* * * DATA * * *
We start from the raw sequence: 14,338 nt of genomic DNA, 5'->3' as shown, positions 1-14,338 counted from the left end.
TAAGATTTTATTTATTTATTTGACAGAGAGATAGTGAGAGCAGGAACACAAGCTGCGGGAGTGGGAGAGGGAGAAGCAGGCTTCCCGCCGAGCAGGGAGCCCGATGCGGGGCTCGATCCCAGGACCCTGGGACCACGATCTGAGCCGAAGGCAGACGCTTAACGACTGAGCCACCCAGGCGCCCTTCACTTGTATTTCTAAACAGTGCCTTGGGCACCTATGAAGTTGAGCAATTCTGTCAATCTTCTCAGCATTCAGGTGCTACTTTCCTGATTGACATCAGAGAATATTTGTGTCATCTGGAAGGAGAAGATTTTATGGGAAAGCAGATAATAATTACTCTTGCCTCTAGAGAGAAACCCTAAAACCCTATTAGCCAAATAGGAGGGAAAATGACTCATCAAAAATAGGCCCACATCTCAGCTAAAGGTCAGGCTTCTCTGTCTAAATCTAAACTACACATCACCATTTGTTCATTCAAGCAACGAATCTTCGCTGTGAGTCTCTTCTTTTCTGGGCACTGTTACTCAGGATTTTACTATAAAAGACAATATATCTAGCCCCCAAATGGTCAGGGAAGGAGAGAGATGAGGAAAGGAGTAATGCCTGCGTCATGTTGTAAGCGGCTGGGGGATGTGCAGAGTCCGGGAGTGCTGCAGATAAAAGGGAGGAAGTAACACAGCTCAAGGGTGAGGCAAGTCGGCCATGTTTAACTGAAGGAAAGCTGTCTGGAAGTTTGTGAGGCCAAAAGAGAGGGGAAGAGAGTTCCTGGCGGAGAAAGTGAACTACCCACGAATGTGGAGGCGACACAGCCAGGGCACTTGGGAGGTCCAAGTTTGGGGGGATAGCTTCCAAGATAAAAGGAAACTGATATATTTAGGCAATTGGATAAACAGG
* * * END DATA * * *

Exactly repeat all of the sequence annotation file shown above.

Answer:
We start from the raw sequence: 14,338 nt of genomic DNA, 5'->3' as shown, positions 1-14,338 counted from the left end.
TAAGATTTTATTTATTTATTTGACAGAGAGATAGTGAGAGCAGGAACACAAGCTGCGGGAGTGGGAGAGGGAGAAGCAGGCTTCCCGCCGAGCAGGGAGCCCGATGCGGGGCTCGATCCCAGGACCCTGGGACCACGATCTGAGCCGAAGGCAGACGCTTAACGACTGAGCCACCCAGGCGCCCTTCACTTGTATTTCTAAACAGTGCCTTGGGCACCTATGAAGTTGAGCAATTCTGTCAATCTTCTCAGCATTCAGGTGCTACTTTCCTGATTGACATCAGAGAATATTTGTGTCATCTGGAAGGAGAAGATTTTATGGGAAAGCAGATAATAATTACTCTTGCCTCTAGAGAGAAACCCTAAAACCCTATTAGCCAAATAGGAGGGAAAATGACTCATCAAAAATAGGCCCACATCTCAGCTAAAGGTCAGGCTTCTCTGTCTAAATCTAAACTACACATCACCATTTGTTCATTCAAGCAACGAATCTTCGCTGTGAGTCTCTTCTTTTCTGGGCACTGTTACTCAGGATTTTACTATAAAAGACAATATATCTAGCCCCCAAATGGTCAGGGAAGGAGAGAGATGAGGAAAGGAGTAATGCCTGCGTCATGTTGTAAGCGGCTGGGGGATGTGCAGAGTCCGGGAGTGCTGCAGATAAAAGGGAGGAAGTAACACAGCTCAAGGGTGAGGCAAGTCGGCCATGTTTAACTGAAGGAAAGCTGTCTGGAAGTTTGTGAGGCCAAAAGAGAGGGGAAGAGAGTTCCTGGCGGAGAAAGTGAACTACCCACGAATGTGGAGGCGACACAGCCAGGGCACTTGGGAGGTCCAAGTTTGGGGGGATAGCTTCCAAGATAAAAGGAAACTGATATATTTAGGCAATTGGATAAACAGG